Mr. Deasy doesn’t waste words on subtleties; his hatred of the Jews is on display in this passage. Naturally, the anglophilic headmaster focuses on the corruption of England rather than Ireland :

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Agenbite of Inwit, Stephen Dedalus, Ulysses, James Joyce

Ep. 9 – Remorse of Conscience

James Joyce, Ulysses, literature, Stephen Dedalus, riddle, Ireland, DublinKelly and Dermot discuss the recurring phrase “Agenbite of Inwit” and why Stephen repeats it over and over on June the sixteenth. Other topics included in the discussion are Buck Mulligan as nagging conscience, the gothic horror of growing up Irish, Catholic guilt and whether or not Stephen would have been better off praying at his mother’s bedside.

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Jesuits, Ignatius Loyola, James Joyce, Ulysses

Ulysses CCD: Who was this Chuck Loyola fellow, anyway?

—Look at the sea. What does it care about offences? Chuck Loyola, Kinch, and come on down. The Sassenach wants his morning rashers.

Part of an occasional series on Catholicism in Ulysses.


        

In “Telemachus,” the first episode of Ulysses, Buck Mulligan calls Stephen Dedalus a Jesuit four times – a fearful Jesuit, a jejune Jesuit, who possesses a cursed Jesuit strain and dishes out gloomy Jesuit jibes. A Jesuit is a member of the Society of Jesus, an order of Catholic priests founded by St. Ignatius Loyola and St. Francis Xavier in the 1500’s. The current pope, Pope Francis I, is a Jesuit. Most people’s connection to the Jesuits is educational as they run a number of well-regarded universities, including Georgetown University and Boston College in the United States, and, during the years James Joyce attended, University College Dublin. In fact, for all but a few months, Joyce’s education was conducted entirely in Jesuit institutions, so clearly they were influential during the Artist’s formative years. However, what exactly does it mean to call your flatmate a jejune jesuit, or just a regular old jesuit for that matter?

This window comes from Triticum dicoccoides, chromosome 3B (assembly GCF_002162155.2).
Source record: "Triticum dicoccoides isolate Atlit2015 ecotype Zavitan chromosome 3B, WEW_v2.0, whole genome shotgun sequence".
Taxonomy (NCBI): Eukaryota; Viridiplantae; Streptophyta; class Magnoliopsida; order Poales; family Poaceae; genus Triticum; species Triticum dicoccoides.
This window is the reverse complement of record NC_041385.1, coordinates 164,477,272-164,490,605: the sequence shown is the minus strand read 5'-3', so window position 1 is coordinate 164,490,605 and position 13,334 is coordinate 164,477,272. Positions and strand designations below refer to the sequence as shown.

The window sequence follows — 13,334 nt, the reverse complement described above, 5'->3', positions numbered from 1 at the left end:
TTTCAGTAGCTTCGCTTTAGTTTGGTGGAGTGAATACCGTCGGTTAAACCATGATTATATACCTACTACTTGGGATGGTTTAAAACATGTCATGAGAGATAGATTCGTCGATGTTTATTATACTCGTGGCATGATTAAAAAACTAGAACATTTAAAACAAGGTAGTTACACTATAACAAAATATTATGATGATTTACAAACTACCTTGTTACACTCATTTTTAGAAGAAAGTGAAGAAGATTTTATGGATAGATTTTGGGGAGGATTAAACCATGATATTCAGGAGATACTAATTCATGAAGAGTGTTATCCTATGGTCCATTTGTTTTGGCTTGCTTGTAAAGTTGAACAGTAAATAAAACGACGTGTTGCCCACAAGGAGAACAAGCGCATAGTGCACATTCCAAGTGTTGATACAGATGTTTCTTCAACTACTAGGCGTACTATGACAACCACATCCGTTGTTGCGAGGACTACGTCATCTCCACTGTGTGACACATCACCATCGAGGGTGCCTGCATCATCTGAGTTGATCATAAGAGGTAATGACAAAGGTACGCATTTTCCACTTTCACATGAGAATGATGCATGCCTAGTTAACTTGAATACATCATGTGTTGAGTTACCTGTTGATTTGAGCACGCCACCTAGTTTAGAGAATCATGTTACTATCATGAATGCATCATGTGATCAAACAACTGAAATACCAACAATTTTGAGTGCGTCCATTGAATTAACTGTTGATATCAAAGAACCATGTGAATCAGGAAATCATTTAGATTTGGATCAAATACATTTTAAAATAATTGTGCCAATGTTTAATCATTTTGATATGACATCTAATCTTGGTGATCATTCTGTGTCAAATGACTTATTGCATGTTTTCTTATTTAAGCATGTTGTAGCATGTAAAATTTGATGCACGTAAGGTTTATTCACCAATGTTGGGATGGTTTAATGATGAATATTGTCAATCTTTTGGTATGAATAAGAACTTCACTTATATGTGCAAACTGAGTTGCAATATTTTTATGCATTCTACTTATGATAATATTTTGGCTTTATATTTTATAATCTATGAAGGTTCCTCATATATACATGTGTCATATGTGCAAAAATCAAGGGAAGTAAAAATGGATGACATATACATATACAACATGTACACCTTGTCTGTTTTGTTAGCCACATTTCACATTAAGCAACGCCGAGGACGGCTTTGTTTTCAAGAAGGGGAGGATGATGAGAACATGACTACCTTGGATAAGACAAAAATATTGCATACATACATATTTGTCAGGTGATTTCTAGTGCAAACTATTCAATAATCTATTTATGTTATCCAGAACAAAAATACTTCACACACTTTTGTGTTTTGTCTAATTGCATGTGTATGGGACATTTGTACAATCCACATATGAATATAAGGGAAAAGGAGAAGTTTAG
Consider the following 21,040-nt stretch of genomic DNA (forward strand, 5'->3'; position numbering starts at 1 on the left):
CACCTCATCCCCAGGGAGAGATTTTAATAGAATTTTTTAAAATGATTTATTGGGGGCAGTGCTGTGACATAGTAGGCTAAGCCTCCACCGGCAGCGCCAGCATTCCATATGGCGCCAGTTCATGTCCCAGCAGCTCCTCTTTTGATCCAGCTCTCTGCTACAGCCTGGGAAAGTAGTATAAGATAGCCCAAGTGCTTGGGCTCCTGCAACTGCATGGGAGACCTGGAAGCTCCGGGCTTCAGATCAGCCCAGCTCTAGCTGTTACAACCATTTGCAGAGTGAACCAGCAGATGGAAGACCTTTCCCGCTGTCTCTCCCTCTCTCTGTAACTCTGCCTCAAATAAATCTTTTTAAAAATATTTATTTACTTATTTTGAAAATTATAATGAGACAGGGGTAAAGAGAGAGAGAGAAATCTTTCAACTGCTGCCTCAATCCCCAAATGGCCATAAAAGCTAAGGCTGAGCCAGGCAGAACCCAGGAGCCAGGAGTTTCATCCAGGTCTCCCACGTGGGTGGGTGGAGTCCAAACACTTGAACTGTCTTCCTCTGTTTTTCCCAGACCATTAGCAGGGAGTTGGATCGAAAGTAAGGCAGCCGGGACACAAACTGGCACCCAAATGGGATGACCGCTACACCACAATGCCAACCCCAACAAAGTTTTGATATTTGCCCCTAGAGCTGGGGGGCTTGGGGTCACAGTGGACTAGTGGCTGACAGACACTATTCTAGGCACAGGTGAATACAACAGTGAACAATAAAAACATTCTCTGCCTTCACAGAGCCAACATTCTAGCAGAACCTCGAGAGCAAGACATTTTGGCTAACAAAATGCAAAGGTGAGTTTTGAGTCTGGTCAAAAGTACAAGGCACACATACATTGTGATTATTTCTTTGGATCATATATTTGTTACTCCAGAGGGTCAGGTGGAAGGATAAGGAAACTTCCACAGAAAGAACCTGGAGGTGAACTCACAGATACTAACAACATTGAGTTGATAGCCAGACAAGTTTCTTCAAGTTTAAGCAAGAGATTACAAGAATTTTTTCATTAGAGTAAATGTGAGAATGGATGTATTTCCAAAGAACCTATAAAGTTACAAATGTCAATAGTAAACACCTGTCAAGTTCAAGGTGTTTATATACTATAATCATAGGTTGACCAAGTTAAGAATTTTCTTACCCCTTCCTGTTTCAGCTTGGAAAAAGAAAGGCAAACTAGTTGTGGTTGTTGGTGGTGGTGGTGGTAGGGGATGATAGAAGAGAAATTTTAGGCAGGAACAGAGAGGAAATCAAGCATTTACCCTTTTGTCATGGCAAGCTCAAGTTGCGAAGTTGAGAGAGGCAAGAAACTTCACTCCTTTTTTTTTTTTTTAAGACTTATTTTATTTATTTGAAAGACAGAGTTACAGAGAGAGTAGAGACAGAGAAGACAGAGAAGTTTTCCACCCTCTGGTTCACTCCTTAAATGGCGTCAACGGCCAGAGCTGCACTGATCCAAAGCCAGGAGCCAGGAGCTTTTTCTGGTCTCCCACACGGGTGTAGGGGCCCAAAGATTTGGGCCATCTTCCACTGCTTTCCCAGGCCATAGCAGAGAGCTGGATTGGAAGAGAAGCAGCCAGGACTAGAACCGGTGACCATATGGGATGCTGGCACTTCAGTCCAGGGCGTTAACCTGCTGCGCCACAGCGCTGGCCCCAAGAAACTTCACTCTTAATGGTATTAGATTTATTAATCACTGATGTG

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St. Ursula, Buck Mulligan, James Joyce, Ulysses

Ulysses CCD: St. Ursula

—I pinched it out of the skivvy’s room, Buck Mulligan said. It does her all right. The aunt always keeps plainlooking servants for Malachi. Lead him not into temptation. And her name is Ursula.

Part of an occasional series on Catholicism in Ulysses.


Stephen Dedalus and Buck Mulligan discuss, as Stephen puts it, a symbol of Irish art – the cracked looking glass of a servant, a literal looking glass that Mulligan stole from a literal servant. “Skivvy” means a menial laborer or a servant. Mulligan laments that his aunt only keeps unattractive servants to keep her nephew out of trouble. “Lead him not into temptation” is a play on a line from the Lord’s Prayer. But it’s her name, Ursula, that we’ll focus on today. There’s no wrong time to learn about the religious allusions found in a Buck Mulligan insult.

Naming the servant “Ursula” connects her to a saint with a distaste for the less fair sex and an interesting legend attached to her. “Ursula” is  Latin for “little female bear” and she is the patron saint of archery, England, and the cities of Cologne, Germany and Binangonan, Philippines. Her feast day was on the 21st of October until it was removed from the liturgical calendar in the late 1960’s. St. Ursula lived in the 3rd or 4th century and, based on several biographies I read, is either a valiant warrior for women’s rights or a total fabrication.